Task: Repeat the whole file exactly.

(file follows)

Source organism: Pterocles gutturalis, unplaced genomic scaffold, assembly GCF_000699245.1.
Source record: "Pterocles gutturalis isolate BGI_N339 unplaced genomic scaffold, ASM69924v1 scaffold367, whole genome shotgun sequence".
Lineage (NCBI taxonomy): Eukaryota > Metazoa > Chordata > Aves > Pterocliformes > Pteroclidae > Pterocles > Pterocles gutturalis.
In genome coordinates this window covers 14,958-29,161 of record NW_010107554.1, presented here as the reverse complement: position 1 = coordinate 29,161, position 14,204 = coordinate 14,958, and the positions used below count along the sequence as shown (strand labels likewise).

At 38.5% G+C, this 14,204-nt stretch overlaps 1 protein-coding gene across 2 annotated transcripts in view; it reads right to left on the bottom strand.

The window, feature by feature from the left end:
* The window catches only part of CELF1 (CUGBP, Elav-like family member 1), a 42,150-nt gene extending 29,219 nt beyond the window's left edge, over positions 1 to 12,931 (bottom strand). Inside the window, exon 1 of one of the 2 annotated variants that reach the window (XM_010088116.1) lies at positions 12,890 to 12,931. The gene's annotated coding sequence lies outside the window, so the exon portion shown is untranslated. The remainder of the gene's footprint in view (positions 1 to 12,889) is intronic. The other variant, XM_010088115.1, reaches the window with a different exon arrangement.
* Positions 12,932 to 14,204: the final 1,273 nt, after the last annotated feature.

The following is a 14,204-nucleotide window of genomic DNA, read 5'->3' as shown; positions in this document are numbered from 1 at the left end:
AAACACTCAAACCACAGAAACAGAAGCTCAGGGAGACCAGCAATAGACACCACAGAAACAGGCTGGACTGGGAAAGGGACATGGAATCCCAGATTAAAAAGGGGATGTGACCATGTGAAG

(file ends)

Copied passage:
Source organism: Pterocles gutturalis, unplaced genomic scaffold, assembly GCF_000699245.1.
Source record: "Pterocles gutturalis isolate BGI_N339 unplaced genomic scaffold, ASM69924v1 scaffold367, whole genome shotgun sequence".
Lineage (NCBI taxonomy): Eukaryota > Metazoa > Chordata > Aves > Pterocliformes > Pteroclidae > Pterocles > Pterocles gutturalis.
In genome coordinates this window covers 14,958-29,161 of record NW_010107554.1, presented here as the reverse complement: position 1 = coordinate 29,161, position 14,204 = coordinate 14,958, and the positions used below count along the sequence as shown (strand labels likewise).

At 38.5% G+C, this 14,204-nt stretch overlaps 1 protein-coding gene across 2 annotated transcripts in view; it reads right to left on the bottom strand.

The window, feature by feature from the left end:
* The window catches only part of CELF1 (CUGBP, Elav-like family member 1), a 42,150-nt gene extending 29,219 nt beyond the window's left edge, over positions 1 to 12,931 (bottom strand). Inside the window, exon 1 of one of the 2 annotated variants that reach the window (XM_010088116.1) lies at positions 12,890 to 12,931. The gene's annotated coding sequence lies outside the window, so the exon portion shown is untranslated. The remainder of the gene's footprint in view (positions 1 to 12,889) is intronic. The other variant, XM_010088115.1, reaches the window with a different exon arrangement.
* Positions 12,932 to 14,204: the final 1,273 nt, after the last annotated feature.

The following is a 14,204-nucleotide window of genomic DNA, read 5'->3' as shown; positions in this document are numbered from 1 at the left end:
AAACACTCAAACCACAGAAACAGAAGCTCAGGGAGACCAGCAATAGACACCACAGAAACAGGCTGGACTGGGAAAGGGACATGGAATCCCAGATTAAAAAGGGGATGTGACCATGTGAAG